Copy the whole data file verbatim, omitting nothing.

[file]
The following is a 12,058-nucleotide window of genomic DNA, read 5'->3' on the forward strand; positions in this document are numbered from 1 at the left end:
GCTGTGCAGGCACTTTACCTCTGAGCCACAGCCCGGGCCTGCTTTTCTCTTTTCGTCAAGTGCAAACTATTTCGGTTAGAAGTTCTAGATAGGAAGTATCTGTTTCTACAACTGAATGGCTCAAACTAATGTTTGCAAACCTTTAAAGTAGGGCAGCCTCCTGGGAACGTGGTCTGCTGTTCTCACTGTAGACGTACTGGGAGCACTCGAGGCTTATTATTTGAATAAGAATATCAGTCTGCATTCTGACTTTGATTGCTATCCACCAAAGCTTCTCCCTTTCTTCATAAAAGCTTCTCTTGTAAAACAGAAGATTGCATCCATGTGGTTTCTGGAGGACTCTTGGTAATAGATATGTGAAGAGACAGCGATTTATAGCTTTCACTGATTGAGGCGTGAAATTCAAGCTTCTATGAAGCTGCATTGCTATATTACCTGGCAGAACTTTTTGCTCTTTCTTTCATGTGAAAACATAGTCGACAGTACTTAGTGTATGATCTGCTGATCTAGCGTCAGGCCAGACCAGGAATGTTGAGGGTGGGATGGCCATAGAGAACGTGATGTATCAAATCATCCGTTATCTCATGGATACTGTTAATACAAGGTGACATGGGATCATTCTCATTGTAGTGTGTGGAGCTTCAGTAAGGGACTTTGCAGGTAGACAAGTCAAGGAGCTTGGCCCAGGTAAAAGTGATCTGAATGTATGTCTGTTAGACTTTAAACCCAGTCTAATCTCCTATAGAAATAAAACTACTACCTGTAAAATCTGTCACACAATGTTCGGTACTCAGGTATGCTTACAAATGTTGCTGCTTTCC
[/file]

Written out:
The following is a 12,058-nucleotide window of genomic DNA, read 5'->3' on the forward strand; positions in this document are numbered from 1 at the left end:
GCTGTGCAGGCACTTTACCTCTGAGCCACAGCCCGGGCCTGCTTTTCTCTTTTCGTCAAGTGCAAACTATTTCGGTTAGAAGTTCTAGATAGGAAGTATCTGTTTCTACAACTGAATGGCTCAAACTAATGTTTGCAAACCTTTAAAGTAGGGCAGCCTCCTGGGAACGTGGTCTGCTGTTCTCACTGTAGACGTACTGGGAGCACTCGAGGCTTATTATTTGAATAAGAATATCAGTCTGCATTCTGACTTTGATTGCTATCCACCAAAGCTTCTCCCTTTCTTCATAAAAGCTTCTCTTGTAAAACAGAAGATTGCATCCATGTGGTTTCTGGAGGACTCTTGGTAATAGATATGTGAAGAGACAGCGATTTATAGCTTTCACTGATTGAGGCGTGAAATTCAAGCTTCTATGAAGCTGCATTGCTATATTACCTGGCAGAACTTTTTGCTCTTTCTTTCATGTGAAAACATAGTCGACAGTACTTAGTGTATGATCTGCTGATCTAGCGTCAGGCCAGACCAGGAATGTTGAGGGTGGGATGGCCATAGAGAACGTGATGTATCAAATCATCCGTTATCTCATGGATACTGTTAATACAAGGTGACATGGGATCATTCTCATTGTAGTGTGTGGAGCTTCAGTAAGGGACTTTGCAGGTAGACAAGTCAAGGAGCTTGGCCCAGGTAAAAGTGATCTGAATGTATGTCTGTTAGACTTTAAACCCAGTCTAATCTCCTATAGAAATAAAACTACTACCTGTAAAATCTGTCACACAATGTTCGGTACTCAGGTATGCTTACAAATGTTGCTGCTTTCC